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Music Review: The Rolling Stones – Beggars Banquet

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How The Rolling Stones got from Their Satanic Majesties Request to Beggars Banquet in about a year’s time is beyond me. However it happened, it would begin a series of rock 'n' roll albums that would be almost unparalleled.

Beggars Banquet would bring a new producer to the Rolling Stones family. Jimmy Miller, who had worked with Traffic and Family, would bring his laid-back style to the Stones' recording process with spectacular results. It would also be Brian Jones' final complete album as drug use and his lack of interest in the Stones' changing musical vision would find him leaving the group.

The seeds for Beggars Banquet were sown in the summer of 1968 with the release of the hit single “Jumpin’ Jack Flash.” This hard-rocking single showed The Rolling Stones had left the psychedelic sounds of Their Satanic Majesties Request behind and had returned to no nonsense rock & roll. The Stones would continue the trend of not adding this single to their upcoming album.

It leads off with “Sympathy For The Devil.” This sinister song would be The Rolling Stones, and especially Mick Jagger, not only admitting but proclaiming we are indeed the devil. Keith Richards’ increasingly creative guitar-playing underpins Jagger’s vocals. The song would send chills down the listener’s spine and remain an important part of The Rolling Stones concert act and persona for the rest of their career.

I will never understand why “Street Fighting Man” was never a bigger hit. Released as a single, it only reached number 48 on the American charts. In many ways this was a protest song about the futility of protest. Dave Mason, of Traffic, plays an Indian instrument called the shenai which gives the song a meditative counterpoint to Jagger’s energy.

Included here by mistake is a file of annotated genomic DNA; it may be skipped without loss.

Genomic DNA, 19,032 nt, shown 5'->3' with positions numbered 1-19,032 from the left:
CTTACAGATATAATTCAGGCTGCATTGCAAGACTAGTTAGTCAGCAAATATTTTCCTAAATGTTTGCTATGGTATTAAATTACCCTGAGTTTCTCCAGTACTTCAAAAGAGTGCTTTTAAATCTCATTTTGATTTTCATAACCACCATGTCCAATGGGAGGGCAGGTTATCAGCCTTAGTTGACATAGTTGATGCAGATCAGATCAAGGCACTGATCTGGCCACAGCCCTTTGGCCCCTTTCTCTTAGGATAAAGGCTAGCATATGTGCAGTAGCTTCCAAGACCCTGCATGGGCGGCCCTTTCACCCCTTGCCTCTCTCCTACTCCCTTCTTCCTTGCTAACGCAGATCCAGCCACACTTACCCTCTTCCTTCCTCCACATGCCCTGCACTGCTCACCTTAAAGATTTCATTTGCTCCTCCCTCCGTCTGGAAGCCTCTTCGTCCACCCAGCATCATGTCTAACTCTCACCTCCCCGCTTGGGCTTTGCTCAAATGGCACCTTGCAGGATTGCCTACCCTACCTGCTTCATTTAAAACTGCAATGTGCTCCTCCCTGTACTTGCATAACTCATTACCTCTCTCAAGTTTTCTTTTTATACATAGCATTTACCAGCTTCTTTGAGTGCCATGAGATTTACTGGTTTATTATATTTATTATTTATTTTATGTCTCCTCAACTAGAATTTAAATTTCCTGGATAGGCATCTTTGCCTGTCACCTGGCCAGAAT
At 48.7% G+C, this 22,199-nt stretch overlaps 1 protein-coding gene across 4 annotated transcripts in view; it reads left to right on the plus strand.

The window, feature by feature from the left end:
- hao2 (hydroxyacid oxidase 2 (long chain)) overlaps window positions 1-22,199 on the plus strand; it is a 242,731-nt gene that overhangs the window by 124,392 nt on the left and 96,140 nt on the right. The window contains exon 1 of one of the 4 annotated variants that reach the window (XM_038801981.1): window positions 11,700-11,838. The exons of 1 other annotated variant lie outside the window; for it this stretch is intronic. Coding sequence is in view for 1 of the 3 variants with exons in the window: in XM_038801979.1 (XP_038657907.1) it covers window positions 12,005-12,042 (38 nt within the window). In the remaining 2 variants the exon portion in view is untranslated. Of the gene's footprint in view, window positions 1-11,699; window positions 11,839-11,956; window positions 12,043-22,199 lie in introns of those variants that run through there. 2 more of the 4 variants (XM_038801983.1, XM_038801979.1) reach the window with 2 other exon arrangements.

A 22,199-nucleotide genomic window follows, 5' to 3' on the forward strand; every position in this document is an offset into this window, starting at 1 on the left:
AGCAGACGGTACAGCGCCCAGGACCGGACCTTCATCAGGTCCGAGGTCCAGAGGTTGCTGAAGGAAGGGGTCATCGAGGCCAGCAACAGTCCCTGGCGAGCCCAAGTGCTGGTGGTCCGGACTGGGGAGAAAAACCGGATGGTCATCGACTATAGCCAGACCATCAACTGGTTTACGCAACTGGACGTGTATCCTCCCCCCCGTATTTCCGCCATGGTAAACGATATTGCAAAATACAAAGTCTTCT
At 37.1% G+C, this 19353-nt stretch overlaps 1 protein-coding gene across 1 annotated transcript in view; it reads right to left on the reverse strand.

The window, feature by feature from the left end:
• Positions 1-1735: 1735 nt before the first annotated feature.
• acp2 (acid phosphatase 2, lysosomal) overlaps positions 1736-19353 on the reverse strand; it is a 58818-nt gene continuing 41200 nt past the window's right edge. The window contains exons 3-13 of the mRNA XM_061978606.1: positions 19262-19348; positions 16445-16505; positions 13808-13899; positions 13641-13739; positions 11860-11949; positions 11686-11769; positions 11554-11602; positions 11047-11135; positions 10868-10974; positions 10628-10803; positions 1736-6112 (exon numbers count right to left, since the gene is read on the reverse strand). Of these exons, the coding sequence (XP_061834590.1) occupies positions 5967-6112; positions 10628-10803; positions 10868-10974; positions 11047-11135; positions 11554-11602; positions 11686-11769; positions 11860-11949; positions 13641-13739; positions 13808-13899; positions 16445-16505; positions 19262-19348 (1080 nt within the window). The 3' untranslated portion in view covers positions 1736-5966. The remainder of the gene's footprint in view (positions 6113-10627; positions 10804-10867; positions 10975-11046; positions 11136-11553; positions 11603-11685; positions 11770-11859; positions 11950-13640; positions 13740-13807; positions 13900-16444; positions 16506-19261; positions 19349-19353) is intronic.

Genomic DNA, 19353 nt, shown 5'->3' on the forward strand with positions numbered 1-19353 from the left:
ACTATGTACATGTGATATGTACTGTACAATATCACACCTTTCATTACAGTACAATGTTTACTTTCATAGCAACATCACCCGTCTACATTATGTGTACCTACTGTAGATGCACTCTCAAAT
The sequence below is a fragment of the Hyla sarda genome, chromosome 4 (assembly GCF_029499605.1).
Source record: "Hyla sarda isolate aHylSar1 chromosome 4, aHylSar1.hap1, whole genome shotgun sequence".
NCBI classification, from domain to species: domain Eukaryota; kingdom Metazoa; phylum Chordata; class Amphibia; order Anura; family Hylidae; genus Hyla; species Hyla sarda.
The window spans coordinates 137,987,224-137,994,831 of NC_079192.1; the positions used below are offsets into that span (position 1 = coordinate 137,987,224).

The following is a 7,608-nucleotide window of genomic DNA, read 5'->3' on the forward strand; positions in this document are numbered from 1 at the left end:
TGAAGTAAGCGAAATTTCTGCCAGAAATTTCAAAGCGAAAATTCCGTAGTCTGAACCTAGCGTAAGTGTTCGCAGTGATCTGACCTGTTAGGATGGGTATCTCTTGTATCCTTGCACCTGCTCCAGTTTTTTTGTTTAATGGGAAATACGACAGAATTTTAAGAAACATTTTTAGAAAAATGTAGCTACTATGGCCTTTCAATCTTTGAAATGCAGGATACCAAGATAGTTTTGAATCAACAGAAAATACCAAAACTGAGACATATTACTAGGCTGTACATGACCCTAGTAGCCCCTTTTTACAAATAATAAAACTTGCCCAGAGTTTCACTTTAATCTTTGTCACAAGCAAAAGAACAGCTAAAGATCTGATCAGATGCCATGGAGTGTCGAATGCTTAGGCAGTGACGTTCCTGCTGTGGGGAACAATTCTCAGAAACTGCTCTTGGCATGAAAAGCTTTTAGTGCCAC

The creative center of Beggars Banquet takes the Stones in a country direction. “No Expectations” is presented with acoustic guitars and light drumming backing Jagger’s storytelling vocals and featured what was probably the last great instrumental performance by Brian Jones. He brought his slide guitar to this subtle blues song in one last brilliant burst of creative energy.

Great song but the problem was, it was written by bluesman The Reverend Robert Wilkins who demanded not only money but the writing credit. He received both. “Factory Girl” and “Doctor Doctor” continue the Rolling Stones foray into country-based music, and when taken as a unit, these songs are spectacular.

“Stray Cat Blues” is a typical Rolling Stones explicit sex romp. “Parachute Woman” is a rhythm & blues-based rocker. “Salt Of The Earth” returns the Rolling Stone to their roots, at least in a musical sense. While the Stones would make a lot of blue collar rock 'n' roll, they had left that lifestyle far behind.

Beggars Banquet would be a commercial success despite not having a breakout single. While it would only reach number 5 on the American charts, it would continue to sell for months and quickly pass the million mark. It was ranked as the 57th greatest album of all time by Rolling Stone magazine. It is a must-own for any serious fan or rock 'n' roll.   

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About David Bowling

  • JC Mosquito

    Now we’re into the meat and potatoes. No matter how good one thinks the early Stones’ albums are, this is a quantum leap – the previous albums are all dated artifacts of the 60s compared to the next few albums, where the Stones were making music for the ages.

  • Beggar’s Banquet wouldn’t have appeared without the Stones having to go through the Satanic Majesties sessions.

    It’s so far away from anything they’d done before and yet it was simply the Stones doing what they like best – ‘no nonsense rock-and-roll’ and boyohboy aren’t we pleased with that. And there’s absolutely no slack in it at all. I Love It.

  • todd

    Is there a paragraph missing from this review or are you really under the impression “No Expectations” was written by the Rev. Robert Wilkins. The name of the song written by Wilkins that was covered on Beggars Banquet is “Prodigal Son.”Also, the song title is “Dear Doctor” not “Doctor Doctor.”